I’ve been invested in personal health since my early teens. Whenever I veered toward poor health (ahem, college), I always seemed to recenter, finding my way back to what I considered a health-conscious lifestyle. Then, somewhere north of my 40th birthday, I started feeling subtle physical changes and a heightened sense of anxiety about aging. I wasn’t sick by conventional medical standards; I just felt a bit off. With active, young daughters and a family love of the outdoors, It became my priority to age in a way that would allow me to keep up, maintain health, and avoid chronic disease.

During yearly check-ups, my primary never asked me about energy, diet, or lifestyle. And so it piqued my interest when I learned about Dr. Coeurlida Louis Ashby MD, DipABLM and her practice, Conscious Health. Dr. Ashby, a Yale-educated MD with 17 years of experience in Internal Medicine, practices Lifestyle Medicine. 

“Lifestyle Medicine is a branch of medicine that focuses on using evidenced-based nutrition and other lifestyle measures, such as movement and sleep, to help prevent and reverse chronic lifestyle-related conditions.”

– Coeurlida Louis Ashby M.D.

“Lifestyle Medicine is a branch of medicine that focuses on using evidenced-based nutrition and other lifestyle measures, such as movement and sleep, to help prevent and reverse chronic lifestyle-related conditions,” says Dr. Ashby. A Lifestyle Medicine practice allows doctors to collaborate with individual patients to adjust their lifestyles, developing a sustainable, personalized healthcare trajectory. 

Unfortunately, this type of medicine is often overlooked and rarely covered by traditional health insurance in the United States. By traditional healthcare standards, investing in prevention—as opposed to treating symptoms—is a choice rather than a necessity. But implementing Lifestyle Medicine has had a significant return for me, and it has helped expose potential illnesses lurking beneath the surface.

“Doing something good for our health before disease develops is the truest definition of prevention,” says Dr. Ashby. “By the time disease presents, it’s too late; it’s no longer about prevention. At that point, it becomes ‘disease management.’ Addressing lifestyle before disease is ideal to prevent disease.”

Although my journey with Lifestyle Medicine is still beginning, I’ve already gleaned a few key points after a year of implementing it and working with an empowering practitioner. Here are a few of the most significant changes I’ve made: 

I’ve redefined what “healthy” means on the individual level.

During my first appointment with Dr. Ashby, I shared my lifestyle and eating habits, family health history, and what I hoped to get from my time with her.  There was no rush or judgment as I shared about my healthy-ish lifestyle. I’d been incorporating whole food, probiotics, and grass-fed, organic meats in my weekly menu for years. I did my best to avoid processed foods while still splurging on an occasional bag of salt & vinegar chips and enjoying a nightly glass or two of wine. I was active daily. While I’d never been a great sleeper, I generally felt rested.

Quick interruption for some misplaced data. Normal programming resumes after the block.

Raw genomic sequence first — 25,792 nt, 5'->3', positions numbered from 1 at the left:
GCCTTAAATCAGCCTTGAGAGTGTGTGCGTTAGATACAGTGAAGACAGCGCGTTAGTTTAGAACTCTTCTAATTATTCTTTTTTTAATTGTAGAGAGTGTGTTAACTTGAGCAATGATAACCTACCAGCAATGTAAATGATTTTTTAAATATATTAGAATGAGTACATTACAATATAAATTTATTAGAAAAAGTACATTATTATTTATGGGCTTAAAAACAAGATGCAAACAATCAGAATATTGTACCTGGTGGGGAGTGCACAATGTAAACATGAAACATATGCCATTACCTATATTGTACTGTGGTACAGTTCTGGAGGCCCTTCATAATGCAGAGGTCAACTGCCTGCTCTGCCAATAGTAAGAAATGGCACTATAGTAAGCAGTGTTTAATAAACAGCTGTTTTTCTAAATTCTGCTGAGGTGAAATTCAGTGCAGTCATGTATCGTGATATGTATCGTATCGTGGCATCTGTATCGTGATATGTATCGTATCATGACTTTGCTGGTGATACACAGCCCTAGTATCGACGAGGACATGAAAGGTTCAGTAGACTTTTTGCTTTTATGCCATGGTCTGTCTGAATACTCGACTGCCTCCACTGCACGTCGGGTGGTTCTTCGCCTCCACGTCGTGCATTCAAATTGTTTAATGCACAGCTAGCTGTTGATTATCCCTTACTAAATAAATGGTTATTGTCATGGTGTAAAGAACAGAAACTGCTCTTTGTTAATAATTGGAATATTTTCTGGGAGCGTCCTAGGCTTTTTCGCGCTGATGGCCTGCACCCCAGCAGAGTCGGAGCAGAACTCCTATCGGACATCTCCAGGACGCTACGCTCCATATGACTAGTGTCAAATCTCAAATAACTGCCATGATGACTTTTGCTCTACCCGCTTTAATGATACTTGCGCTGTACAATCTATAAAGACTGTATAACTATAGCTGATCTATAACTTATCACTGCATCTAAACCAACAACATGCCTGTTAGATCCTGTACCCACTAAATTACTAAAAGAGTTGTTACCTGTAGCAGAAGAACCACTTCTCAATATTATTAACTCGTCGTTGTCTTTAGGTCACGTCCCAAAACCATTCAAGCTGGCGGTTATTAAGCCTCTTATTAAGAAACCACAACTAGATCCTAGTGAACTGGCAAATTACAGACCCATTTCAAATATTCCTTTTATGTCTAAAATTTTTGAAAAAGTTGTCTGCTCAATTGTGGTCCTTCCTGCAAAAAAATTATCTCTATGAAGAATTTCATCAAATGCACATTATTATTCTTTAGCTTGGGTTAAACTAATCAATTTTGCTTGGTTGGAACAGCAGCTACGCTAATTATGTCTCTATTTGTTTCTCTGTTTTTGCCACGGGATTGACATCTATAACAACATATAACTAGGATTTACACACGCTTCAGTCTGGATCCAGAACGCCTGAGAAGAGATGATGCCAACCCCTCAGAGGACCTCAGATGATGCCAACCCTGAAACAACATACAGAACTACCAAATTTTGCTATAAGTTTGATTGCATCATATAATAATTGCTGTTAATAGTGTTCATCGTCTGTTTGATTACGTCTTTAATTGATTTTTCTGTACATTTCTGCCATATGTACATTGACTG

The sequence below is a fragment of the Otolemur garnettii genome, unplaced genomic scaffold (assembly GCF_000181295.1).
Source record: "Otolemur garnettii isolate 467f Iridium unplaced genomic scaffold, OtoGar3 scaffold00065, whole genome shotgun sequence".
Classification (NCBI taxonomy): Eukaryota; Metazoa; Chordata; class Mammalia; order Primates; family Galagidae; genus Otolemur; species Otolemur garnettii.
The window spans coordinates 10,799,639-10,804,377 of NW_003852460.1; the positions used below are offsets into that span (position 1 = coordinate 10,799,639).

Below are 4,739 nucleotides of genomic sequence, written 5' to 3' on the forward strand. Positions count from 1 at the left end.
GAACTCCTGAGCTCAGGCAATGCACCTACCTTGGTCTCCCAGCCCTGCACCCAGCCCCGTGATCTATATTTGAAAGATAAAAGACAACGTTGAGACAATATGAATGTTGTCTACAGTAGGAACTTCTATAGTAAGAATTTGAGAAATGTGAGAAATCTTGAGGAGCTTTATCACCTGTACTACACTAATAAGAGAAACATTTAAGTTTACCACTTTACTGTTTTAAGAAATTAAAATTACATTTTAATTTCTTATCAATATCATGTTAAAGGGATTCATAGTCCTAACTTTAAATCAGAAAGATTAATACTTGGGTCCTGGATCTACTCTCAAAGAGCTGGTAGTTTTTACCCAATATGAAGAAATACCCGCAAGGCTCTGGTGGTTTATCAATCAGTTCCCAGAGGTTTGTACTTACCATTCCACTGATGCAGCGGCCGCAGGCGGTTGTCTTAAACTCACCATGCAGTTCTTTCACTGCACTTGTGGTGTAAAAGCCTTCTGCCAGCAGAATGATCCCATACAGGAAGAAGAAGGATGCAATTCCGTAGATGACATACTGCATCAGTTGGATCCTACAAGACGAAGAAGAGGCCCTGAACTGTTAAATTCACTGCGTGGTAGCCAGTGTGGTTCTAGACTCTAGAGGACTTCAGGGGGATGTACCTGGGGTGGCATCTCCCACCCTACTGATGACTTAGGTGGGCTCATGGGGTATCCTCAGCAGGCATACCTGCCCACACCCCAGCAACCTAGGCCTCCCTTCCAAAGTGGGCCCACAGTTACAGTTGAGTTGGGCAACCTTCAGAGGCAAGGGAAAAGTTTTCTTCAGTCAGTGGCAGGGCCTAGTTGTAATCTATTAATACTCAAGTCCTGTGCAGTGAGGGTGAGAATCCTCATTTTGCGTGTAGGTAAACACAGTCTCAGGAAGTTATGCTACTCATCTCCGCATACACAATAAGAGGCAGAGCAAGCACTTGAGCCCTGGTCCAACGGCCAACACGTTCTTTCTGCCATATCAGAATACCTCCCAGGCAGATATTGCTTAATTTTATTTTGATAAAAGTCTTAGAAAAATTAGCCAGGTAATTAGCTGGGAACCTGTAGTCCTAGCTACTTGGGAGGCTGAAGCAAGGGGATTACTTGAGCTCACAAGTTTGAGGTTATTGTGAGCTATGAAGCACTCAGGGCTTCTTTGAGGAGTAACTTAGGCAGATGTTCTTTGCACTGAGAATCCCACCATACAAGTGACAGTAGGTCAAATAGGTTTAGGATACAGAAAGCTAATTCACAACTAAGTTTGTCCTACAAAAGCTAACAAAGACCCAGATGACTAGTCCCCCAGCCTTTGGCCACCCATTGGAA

Dr. Ashby gave me a curated set of lab orders that would change my health trajectory forever—and for the better.  At my next appointment, I learned I wasn’t the picture of health I’d imagined. Advanced blood work revealed I couldn’t hide from a family history of high cholesterol and that I was a carrier of the 9P21 Genotype, otherwise known as the “heart attack gene. My focus going forward would need to shift to preventative heart health.  

“While genetic predisposition is not a guarantee of disease, we know our lifestyle can impact the expression of our genetics,” says Dr. Ashby. “So knowing our genetics on certain issues gives us relief or guidance to remain intentional with our lifestyle habits.”

Each of us has a unique genetic makeup, and my health could no longer come from generalized terms of what society considered a healthy lifestyle. That knowledge, while slightly scary initially, helped me embrace what we now knew was under the surface. As opposed to debilitating me, I found the new insight empowering, and I could directly confront it before it was too late.

I worked with my body to find the best foods for me. 

In American culture, we tend to hold some generic food rules sacred—e.g., saturated fats and highly processed foods can cause obesity and heart disease; limiting simple carbs aids in weight loss; avoiding animal products can be healthier for us and the planet. And while many of these notions are admirable (and hold truth), knowing my genetic footprint and what was happening to my body made a world of difference in discovering specific foods to include in my diet to benefit me.